The Liacos Report
THE CITY'S REPORT on the arrest and jail cell death of East Cambridge youth Lawrence P. Largey addresses itself to hardly a fraction of the issues involves. While the report may have provided shocking revelations for some, its conclusions or "findings of fact" are often weak and its recommendations inspecific.
Boston University Law Professor Paul J. Liacos, the author of the report, claims that his responsibility was only to investigate the possibility of "police misconduct" in the incident, which included the arrest of Thomas F. Doyle, another East Cambridge youth. Liacos was denied access to the testimony of the doctors who conducted the post-mortem examinations of Largey's body by Judge Morris N. Gould, who is presiding over the official state inquest. Consequently, Liacos rightly claims that he had "insufficient evidense" to attempt a denomination of the cause of Largey's death.
However, Lincos does not even tough upon the circumstances surrounding Largey's two autopsies and his hurried embalming-events which both Hard Times, the East Cambridge neighborhood organization, and Largey family attorneys claim were rise with police and official "misconduct." There is also no mention of widely reported police harassment during the period following the arrests Liacos recommends "disciplinary action" against four police officers, but he does not any what those sections should entail. Although Liacos claims that it would be legally questionable for him to make more detailed recommendations, the vague language he used could have been strengthened to ensure that Corcoran would treat the cases with the necessary seriousness.
Liacos finds that there was observable blood on Largy's face where he arrived at the police station, and that Largey had to be helped up the ramp to his cell by two police officers. Yet, Liacos merely accuses the Desk Commander of falling to provide "proper and timely medical examination" of Largey and Doyle. From Liacos's even findings, it was clearly a matter of rushing Largey to the hospital as quickly as possible: to do otherwise would constitute the grossest negligence.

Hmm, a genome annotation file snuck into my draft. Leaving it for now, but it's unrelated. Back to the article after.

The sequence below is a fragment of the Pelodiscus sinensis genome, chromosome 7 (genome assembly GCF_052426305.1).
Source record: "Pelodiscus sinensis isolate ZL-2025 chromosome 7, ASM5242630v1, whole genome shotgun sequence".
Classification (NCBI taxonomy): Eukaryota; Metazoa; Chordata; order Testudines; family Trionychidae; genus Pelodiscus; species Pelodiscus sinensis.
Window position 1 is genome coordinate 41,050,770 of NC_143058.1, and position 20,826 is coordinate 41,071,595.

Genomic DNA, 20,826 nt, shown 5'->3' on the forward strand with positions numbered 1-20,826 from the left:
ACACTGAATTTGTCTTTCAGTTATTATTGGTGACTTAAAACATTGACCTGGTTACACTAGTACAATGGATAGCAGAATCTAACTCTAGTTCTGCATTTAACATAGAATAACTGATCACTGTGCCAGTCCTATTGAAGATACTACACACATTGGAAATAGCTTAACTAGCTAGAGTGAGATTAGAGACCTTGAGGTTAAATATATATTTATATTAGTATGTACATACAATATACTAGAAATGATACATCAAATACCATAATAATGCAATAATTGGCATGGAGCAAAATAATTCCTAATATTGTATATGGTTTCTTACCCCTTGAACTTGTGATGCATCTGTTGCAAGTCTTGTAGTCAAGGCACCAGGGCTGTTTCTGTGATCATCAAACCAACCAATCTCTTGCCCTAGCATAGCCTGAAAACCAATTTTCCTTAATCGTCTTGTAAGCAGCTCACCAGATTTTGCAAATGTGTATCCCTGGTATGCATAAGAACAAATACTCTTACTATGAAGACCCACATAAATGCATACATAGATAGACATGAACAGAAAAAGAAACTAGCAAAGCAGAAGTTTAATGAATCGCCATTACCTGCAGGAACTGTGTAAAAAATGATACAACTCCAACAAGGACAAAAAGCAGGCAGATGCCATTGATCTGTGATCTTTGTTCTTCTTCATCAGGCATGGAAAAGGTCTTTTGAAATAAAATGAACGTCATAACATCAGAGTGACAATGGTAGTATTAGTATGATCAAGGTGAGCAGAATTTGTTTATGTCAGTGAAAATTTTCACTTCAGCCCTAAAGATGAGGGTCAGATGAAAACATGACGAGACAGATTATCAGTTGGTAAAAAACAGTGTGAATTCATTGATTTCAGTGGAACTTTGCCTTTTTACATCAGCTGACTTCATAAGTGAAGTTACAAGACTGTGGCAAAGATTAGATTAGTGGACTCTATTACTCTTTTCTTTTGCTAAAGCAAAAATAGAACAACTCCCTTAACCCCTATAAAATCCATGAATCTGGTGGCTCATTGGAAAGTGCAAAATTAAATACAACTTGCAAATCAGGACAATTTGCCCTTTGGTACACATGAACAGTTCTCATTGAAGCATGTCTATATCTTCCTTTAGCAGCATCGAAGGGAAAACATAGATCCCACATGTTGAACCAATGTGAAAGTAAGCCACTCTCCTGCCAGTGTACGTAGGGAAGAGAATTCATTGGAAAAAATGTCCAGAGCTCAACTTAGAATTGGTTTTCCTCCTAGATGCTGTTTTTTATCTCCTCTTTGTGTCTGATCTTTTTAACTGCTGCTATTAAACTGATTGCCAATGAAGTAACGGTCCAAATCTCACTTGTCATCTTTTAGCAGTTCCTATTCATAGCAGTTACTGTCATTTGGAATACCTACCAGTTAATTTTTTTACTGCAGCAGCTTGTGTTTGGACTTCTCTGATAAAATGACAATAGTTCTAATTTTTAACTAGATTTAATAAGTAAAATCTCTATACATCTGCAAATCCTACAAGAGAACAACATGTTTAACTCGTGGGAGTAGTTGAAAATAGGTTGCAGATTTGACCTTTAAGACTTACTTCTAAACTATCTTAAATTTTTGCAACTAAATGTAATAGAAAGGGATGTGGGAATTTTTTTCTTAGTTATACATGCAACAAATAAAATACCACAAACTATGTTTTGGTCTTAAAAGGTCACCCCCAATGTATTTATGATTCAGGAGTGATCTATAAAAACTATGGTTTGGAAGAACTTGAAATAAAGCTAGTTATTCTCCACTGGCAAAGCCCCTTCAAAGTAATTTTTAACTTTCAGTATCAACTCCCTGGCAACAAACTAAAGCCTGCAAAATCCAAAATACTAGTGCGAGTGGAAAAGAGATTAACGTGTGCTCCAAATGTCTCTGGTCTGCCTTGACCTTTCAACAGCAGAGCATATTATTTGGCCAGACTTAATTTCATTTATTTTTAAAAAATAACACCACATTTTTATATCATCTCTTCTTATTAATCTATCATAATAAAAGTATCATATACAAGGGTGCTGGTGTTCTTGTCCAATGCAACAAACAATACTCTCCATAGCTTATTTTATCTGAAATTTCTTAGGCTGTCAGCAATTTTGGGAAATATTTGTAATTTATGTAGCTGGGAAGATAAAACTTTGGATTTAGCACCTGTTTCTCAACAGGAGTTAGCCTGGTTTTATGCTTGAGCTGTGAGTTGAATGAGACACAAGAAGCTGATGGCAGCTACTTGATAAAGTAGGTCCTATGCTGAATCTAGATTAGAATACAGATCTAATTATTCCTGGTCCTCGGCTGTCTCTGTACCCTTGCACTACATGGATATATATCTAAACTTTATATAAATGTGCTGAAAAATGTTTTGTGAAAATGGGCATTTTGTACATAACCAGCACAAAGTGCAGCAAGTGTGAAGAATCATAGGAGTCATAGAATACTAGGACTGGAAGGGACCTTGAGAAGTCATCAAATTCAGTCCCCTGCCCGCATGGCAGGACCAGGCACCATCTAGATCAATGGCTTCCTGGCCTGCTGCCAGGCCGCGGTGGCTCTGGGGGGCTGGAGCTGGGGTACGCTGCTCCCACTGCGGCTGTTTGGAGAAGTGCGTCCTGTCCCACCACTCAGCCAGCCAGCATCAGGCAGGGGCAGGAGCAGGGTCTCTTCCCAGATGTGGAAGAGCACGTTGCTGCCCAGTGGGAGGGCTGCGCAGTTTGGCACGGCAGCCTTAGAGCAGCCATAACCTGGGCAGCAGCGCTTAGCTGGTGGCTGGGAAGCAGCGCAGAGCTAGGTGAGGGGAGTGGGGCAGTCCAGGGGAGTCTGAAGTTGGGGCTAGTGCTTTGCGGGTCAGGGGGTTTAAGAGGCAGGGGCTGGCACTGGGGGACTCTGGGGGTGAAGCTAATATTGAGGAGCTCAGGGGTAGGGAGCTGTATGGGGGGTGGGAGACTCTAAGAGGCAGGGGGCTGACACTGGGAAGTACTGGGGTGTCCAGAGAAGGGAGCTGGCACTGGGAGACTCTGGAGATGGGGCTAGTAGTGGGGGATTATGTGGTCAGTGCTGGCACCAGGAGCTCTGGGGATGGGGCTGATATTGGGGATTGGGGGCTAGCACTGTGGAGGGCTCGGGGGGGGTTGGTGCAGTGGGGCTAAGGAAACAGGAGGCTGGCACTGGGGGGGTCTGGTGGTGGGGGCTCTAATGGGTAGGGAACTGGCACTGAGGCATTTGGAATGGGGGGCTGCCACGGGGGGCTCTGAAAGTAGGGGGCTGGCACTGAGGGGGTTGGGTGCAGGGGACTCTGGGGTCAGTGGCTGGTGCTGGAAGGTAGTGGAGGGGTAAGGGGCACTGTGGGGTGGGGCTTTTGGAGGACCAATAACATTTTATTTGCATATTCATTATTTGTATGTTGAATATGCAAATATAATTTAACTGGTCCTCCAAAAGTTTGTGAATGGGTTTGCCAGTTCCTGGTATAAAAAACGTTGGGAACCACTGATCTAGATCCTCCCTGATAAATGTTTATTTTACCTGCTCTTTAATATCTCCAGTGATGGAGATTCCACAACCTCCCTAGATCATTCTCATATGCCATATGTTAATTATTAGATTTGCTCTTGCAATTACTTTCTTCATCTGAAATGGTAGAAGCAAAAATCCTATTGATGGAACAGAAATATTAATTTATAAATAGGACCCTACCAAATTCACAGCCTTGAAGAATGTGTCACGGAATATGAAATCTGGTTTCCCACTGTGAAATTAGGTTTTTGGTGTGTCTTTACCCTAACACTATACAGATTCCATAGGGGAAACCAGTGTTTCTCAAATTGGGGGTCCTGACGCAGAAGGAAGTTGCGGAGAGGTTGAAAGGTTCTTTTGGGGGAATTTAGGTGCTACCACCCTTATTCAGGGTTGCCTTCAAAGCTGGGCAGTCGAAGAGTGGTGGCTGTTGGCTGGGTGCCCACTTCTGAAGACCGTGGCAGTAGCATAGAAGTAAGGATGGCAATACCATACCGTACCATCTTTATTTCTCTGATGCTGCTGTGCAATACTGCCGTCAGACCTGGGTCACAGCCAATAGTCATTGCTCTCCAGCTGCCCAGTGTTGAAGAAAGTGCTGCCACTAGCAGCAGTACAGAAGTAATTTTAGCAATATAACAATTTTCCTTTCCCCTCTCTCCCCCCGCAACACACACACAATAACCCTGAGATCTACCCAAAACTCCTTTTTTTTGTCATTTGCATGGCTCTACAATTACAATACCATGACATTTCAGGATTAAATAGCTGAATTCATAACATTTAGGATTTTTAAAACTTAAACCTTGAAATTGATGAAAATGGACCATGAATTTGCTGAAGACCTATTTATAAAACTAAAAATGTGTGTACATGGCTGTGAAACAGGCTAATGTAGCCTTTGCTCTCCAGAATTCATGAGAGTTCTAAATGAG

LIACOS DEVOTES two sections of his report to criticizing the general practices of the Cambridge police. He finds widespread ignorance of basic operating procedures, as well as laxity in the registration of privately owned weapons and general neglect of records and reports. (Liacos even found that there was no official police record of Largey ever having been arrested.) Yet, Liacos leaves discipline in the heads of City Manager John H. Corcoran and Police Chief James Reagan--the two men ultimately responsible for the department whose procedures Liacos described as "lax" and "inadequate."
Liacos notes that adequate studies have been done on the Cambridge Police Department, and asserts that this is "a time for action." Yet, his report seems to presume that all of a sudden Corcoran and Reagan will correct malpractices they have left untouched for years. Liacos claims that it was not his responsibility to reform the City administration or the police department. Perhaps this is true, but basic reform is desperately needed. From what we know of Cambridge police behavior, the Largey case is not an isolated incident of "police misconduct."
And beneath all these circumstances is a spectre that has haunted the Cambridge City Council since last January: the Council's inability to fire and replace John Corcoran. Corcoran has the power to hire and fire all City employees, including the Chief of Police. The Council, in turn, has the power of fire Corcoran. It seems doubtful that any real reforms will be made unless Corcoran is replaced.